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"Elbert Hollingsworth, ten year old cotton picker. Picks 125 pounds a day. Also Ruby Hollingsworth, seven year old cotton picker. Works all day, early and late, in the hot sun. Picks about thirty-five pounds a day. Father, mother, and several brothers and sisters pick. They get only five or six months of schooling. "It's not 'nuff," the father said. The children said "We'd ruther go to school." Address Box 18, R.F.D. Location: Denison, Texas. September, 1913" — Lewis Hine

In 1913, Lewis Hine traveled through northeast Texas for the National Child Labor Committee. He documented scores of children in the region picking cotton for long hours in harsh conditions. Some were as young as five years old.

The Texas visit was part of Hine’s nationwide travels across the nation between 1911-1916, as he documented child labor conditions. In Texas cities such as Dallas and San Antonio, Hine photographed youth working as shop laborers, newsboys, and couriers, either in rough neighborhoods or in dangerous conditions, usually for long hours and little pay.

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"Fifteen year old delivery boy for Linders Drug Store, which is located on the edge of the Reservation, Griffin St. The boy has just returned from a trip to one of these houses. He works from 8 a.m. to 8 p.m. (See Hine Report on Messengers, Texas.) Location: Dallas, Texas."

Many of the photos show children with sad, serious faces in the midst of their labor. Hine wrote detailed captions for each photo, sharing the children’s names, ages, family relationships, how much cotton they picked each day and how long they worked.

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"Hard Workers. Grady Carroll, nine year old cotton picker. He picks two hundred pounds a day. Brother Ed, ten years old picks three hundred pounds a day. Another brother thirteen years old picks four hundred pounds. Mother picks three hundred. Adults pick about five hundred pounds, getting $1.00 a hundred. The father rents the farm. Location: Waxahachie [vicinity], Texas."

Hine also asked the children if they attended school. According to one study cited in the report, up to 300,000 Texas children participated in farm labor rather than attending school.

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"All these children five years, six years, seven years, nine years and two a little older, were picking cotton on H.M. Lane's farm Bells, Tex. Only one adult, an aunt was picking. Father was plowing. Edith five years, (see preceding photo) picks all day. "Hughie," six years old, girl, picks all day. Alton, seven year old boy picks fifty pounds a day. Ruth, nine years old, picks seventy-five pounds a day. Rob and Lee are about ten or eleven years old. The very young children like to pick, but before long they detest it. Sun is hot, hours long, bags heavy. Location: Bells, Texas (near Sherman).”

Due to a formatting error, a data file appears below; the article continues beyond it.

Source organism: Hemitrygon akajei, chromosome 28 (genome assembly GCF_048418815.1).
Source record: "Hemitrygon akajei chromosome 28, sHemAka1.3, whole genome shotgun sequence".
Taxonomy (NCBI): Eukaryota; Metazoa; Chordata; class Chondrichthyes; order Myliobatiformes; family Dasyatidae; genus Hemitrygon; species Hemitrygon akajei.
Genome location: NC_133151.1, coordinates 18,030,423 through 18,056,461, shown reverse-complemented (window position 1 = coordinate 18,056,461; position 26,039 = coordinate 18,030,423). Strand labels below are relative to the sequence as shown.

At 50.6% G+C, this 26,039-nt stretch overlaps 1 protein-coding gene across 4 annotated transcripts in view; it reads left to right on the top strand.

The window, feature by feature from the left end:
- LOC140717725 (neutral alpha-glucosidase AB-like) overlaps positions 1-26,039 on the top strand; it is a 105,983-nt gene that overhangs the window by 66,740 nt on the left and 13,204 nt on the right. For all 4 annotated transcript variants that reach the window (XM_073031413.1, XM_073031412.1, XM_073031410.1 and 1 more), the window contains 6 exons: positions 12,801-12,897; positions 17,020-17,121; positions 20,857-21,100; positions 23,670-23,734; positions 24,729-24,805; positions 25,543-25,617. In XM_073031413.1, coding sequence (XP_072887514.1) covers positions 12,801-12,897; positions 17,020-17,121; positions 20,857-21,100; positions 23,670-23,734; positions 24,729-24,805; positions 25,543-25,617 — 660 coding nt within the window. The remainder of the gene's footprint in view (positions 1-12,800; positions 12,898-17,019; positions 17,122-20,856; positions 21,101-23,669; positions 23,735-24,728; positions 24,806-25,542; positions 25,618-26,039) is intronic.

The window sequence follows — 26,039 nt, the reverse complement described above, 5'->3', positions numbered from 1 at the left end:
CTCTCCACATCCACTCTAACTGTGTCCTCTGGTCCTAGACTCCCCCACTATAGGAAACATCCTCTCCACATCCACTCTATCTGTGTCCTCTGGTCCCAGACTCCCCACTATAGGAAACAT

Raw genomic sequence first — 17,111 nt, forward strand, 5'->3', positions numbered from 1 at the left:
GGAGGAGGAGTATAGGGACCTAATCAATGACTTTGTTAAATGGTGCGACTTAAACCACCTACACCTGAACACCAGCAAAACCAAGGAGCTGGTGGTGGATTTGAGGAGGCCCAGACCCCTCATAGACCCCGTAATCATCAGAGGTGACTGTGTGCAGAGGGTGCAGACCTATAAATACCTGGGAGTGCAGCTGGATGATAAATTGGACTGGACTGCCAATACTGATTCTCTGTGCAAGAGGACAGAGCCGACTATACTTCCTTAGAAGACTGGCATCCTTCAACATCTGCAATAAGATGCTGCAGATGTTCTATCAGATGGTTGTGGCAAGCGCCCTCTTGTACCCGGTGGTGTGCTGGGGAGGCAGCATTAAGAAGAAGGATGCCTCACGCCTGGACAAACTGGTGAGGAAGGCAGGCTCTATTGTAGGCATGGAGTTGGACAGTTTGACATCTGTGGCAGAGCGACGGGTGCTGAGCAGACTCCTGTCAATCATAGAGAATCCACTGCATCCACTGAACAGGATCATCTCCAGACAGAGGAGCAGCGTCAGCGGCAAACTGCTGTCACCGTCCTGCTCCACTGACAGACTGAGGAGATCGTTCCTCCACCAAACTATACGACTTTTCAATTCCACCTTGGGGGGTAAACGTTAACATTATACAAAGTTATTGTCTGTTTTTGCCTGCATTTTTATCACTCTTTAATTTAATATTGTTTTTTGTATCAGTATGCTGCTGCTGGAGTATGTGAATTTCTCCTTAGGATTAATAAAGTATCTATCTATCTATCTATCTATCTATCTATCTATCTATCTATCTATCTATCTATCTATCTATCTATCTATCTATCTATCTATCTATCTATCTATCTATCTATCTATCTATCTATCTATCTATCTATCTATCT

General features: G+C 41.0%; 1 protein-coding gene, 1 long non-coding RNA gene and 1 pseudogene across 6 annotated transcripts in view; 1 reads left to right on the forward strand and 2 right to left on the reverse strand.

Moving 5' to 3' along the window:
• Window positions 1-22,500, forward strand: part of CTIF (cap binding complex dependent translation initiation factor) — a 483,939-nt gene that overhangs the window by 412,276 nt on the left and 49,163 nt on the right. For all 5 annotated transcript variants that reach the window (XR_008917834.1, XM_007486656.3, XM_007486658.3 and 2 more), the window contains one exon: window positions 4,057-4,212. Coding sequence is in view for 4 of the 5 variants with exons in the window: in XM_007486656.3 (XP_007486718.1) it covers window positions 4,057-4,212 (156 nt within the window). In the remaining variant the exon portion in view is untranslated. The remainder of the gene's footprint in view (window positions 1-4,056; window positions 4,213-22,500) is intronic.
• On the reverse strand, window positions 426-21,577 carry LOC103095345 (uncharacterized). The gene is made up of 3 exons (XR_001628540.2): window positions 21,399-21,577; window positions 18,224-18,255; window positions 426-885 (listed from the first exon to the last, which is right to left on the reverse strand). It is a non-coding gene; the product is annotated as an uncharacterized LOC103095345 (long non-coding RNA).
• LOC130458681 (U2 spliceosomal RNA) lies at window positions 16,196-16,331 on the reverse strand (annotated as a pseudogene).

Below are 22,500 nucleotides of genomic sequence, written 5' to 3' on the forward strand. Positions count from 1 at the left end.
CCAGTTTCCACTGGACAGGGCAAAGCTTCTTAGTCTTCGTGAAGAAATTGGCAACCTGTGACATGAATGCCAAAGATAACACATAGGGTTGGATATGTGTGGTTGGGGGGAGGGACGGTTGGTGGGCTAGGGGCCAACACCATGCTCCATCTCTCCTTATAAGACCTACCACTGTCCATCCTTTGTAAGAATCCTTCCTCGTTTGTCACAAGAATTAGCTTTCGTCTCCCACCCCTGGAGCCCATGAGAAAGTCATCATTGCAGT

Today, Hine’s photographs are considered both artistic and documentary. They show an era that disappeared long ago, thanks to the labor movement and subsequent reforms. His collections appear in the Hine Report, now available on the Library of Congress website. 

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"A fifteen year old boy operating a dangerous boring machine at which he said a boy recently bored half his hand off. To operate this machine (which bores a large hole in the spade handle) the boy has to throw his whole weight onto the lever which pushes the handle (and himself) up against the unprotected borer. A slip might easily result fatally. Boy earns $1.65 a day. This factory has a number of unprotected belts and dangerous machines. One other boy, about the age of this one, was doing all kinds of work, taking away the handles from a huge rip saw, etc., and constantly exposed to danger. Pittman Handle Factory. Location: Denison, Texas."

Born in Wisconsin in 1874, Lewis Wickes Hine studied sociology and taught at the Ethical Culture School in New York City. Hine began taking photographs to enhance his teaching. He documented the arrival of immigrants at Ellis Island in 1904 and harsh factory conditions in the Northeast. The Pittsburgh Survey published his work, and was noticed by the National Child Labor Committee.

For more information about Lewis Hine and the impact of his photography, visit the International Center of Photography online.

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